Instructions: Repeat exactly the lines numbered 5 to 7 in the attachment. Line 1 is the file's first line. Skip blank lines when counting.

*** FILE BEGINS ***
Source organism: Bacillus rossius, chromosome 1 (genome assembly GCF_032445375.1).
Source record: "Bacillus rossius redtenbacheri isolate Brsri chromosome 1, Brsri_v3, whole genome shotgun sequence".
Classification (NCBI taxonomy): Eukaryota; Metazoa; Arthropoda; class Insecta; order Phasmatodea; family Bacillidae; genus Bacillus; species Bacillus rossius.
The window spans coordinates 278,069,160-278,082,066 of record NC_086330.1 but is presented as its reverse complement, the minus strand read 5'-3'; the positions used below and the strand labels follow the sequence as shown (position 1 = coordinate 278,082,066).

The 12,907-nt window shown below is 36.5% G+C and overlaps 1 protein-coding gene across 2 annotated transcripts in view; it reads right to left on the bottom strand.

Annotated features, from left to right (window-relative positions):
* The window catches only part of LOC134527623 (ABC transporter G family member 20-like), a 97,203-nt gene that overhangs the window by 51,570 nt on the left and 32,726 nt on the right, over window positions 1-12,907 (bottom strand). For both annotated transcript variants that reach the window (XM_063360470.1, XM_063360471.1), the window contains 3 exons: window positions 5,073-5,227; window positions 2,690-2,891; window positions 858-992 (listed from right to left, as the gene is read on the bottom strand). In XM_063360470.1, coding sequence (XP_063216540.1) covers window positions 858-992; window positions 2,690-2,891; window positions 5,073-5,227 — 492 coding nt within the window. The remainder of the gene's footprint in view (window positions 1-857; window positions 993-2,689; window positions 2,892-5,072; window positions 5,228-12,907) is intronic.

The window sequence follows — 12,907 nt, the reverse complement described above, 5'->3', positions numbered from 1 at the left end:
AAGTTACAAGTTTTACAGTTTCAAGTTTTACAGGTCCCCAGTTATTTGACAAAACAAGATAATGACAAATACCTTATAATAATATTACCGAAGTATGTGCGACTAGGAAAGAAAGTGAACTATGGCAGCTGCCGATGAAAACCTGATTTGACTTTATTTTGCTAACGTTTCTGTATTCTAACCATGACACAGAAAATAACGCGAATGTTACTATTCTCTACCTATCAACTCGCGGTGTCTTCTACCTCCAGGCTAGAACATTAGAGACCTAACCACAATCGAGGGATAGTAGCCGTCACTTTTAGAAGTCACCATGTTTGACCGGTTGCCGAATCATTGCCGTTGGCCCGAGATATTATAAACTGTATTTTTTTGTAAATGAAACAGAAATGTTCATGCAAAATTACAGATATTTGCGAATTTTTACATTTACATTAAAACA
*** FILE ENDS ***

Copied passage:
The 12,907-nt window shown below is 36.5% G+C and overlaps 1 protein-coding gene across 2 annotated transcripts in view; it reads right to left on the bottom strand.

Annotated features, from left to right (window-relative positions):
* The window catches only part of LOC134527623 (ABC transporter G family member 20-like), a 97,203-nt gene that overhangs the window by 51,570 nt on the left and 32,726 nt on the right, over window positions 1-12,907 (bottom strand). For both annotated transcript variants that reach the window (XM_063360470.1, XM_063360471.1), the window contains 3 exons: window positions 5,073-5,227; window positions 2,690-2,891; window positions 858-992 (listed from right to left, as the gene is read on the bottom strand). In XM_063360470.1, coding sequence (XP_063216540.1) covers window positions 858-992; window positions 2,690-2,891; window positions 5,073-5,227 — 492 coding nt within the window. The remainder of the gene's footprint in view (window positions 1-857; window positions 993-2,689; window positions 2,892-5,072; window positions 5,228-12,907) is intronic.